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Associate Professor, Program Coordinator for Forensic Studies MS & Chair, Department of Justice Studies
Phone: (239) 590-7693
E-Mail: firstname.lastname@example.orgOffice: MH 158
Heather A. Walsh-Haney is an associate professor and program leader for the Department of Justice Studies at Florida Gulf Coast University. She is the consulting forensic anthropologist for eight (8) Florida Medical Examiner Districts. Heather has supervised 22 graduate students (over the span of 8 years) and been the principle investigator for over 500 forensic anthropology cases. Dr. Walsh-Haney is the recipient of numerous awards, including the 2010 FGCU Junior Faculty Teaching Excellence Award, the American Academy of Forensic Sciences Emerging Forensic Scientist Award and the Ruth O. McQuown Fellowship. She has published, presented her work and testified in criminal prosecutions in the United States, Canada, Guatemala, and Bermuda.
Heather also works with an interdisciplinary team of practitioners on cases of feminicide in Guatemala and to combat human rights abuses in Colombia and Guatemala. As a member of the Department of Health and Human Services Disaster Mortuary Response Team (DMORT), she helped locate and/or identify human remains from Hurricanes Wilma and Katrina and assisted in the recovery of human remains at the World Trade Center following the terrorist attacks of September 11, 2001.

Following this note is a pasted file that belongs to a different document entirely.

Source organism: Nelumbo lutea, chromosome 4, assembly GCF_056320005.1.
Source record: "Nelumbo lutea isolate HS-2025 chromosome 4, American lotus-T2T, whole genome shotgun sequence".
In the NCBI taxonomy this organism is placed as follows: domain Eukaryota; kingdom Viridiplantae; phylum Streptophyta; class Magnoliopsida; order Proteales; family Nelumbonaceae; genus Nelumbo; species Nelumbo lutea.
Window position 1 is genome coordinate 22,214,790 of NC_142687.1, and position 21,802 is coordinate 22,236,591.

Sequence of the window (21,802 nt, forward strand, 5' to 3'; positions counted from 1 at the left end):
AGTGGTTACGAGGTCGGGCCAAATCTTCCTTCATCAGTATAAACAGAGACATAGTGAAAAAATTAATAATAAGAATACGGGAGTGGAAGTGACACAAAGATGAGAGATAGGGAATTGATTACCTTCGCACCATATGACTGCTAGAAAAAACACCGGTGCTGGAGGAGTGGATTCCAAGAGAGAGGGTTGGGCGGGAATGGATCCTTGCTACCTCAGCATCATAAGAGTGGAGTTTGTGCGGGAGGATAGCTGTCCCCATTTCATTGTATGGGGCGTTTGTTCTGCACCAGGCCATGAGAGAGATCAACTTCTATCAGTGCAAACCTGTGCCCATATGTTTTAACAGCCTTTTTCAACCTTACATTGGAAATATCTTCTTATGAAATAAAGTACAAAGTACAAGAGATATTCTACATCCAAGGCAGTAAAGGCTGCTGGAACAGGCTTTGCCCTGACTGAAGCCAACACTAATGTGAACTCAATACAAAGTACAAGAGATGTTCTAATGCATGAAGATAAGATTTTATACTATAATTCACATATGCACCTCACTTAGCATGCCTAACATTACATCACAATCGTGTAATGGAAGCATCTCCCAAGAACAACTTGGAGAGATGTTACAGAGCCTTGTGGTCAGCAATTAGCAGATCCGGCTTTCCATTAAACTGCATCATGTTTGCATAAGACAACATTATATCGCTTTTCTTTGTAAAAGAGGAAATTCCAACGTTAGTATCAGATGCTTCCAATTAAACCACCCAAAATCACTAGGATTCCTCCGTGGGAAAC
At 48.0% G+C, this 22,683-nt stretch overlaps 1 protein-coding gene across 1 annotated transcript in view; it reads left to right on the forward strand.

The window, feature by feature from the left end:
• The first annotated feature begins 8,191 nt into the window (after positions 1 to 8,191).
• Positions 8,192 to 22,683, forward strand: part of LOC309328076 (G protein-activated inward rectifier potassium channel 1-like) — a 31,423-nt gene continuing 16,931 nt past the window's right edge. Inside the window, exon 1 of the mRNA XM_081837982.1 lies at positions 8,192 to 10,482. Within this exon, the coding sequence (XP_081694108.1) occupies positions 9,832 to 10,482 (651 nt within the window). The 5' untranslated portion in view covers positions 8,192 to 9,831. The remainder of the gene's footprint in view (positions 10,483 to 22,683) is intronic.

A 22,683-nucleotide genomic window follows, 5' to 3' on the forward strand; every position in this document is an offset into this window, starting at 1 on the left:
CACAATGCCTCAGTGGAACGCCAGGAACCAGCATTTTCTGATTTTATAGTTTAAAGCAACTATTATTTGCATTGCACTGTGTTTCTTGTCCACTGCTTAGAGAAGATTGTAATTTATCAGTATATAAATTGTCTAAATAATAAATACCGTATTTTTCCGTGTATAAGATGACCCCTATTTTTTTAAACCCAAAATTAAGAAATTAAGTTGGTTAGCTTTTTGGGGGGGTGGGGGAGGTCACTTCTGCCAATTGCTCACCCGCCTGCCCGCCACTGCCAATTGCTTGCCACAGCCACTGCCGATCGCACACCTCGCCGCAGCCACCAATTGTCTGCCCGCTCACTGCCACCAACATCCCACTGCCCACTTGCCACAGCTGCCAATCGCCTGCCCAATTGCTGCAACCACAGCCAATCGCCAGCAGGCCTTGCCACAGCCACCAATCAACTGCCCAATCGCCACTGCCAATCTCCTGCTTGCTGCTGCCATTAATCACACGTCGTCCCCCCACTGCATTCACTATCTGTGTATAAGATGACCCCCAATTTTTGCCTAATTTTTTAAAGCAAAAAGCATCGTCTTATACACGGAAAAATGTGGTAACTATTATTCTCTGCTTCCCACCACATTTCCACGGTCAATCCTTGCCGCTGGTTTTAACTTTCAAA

Heather's research interests stretch from functional morphology to skeletal pathology and paleodemography and her graduate studies focused on the evaluation of archaic hunter-gatherer remains from the subaqueous mortuary ponds of Windover and Bay West. She has also investigated the relationship between joint surface area and long bone diaphyseal cross-sections through her analysis of the William R. Bass Collection (University of Tennessee–Knoxville), the Robert J. Terry Collection (Smithsonian Institution, Washington, D.C.) and Gautier Collection (Bureau of Archaeological Research, Tallahassee, Florida). Heather's field research has taken her to Fiji on several occasions where she has been part of a larger study concerning ritual cannibalism and foodways in modern and ancient Oceania.
Through Dr. Walsh-Haney’s interest in pedagogy and STEM education, she conducts classroom research into the efficacy of "inquiry based" and "flipped classroom" learning in K-12 and college classrooms. As faculty at the National Forensic Academy in Oak Ridge, TN, she teaches forensic techniques in anthropology, archaeology and osteology to law enforcement officers from both national and international agencies.
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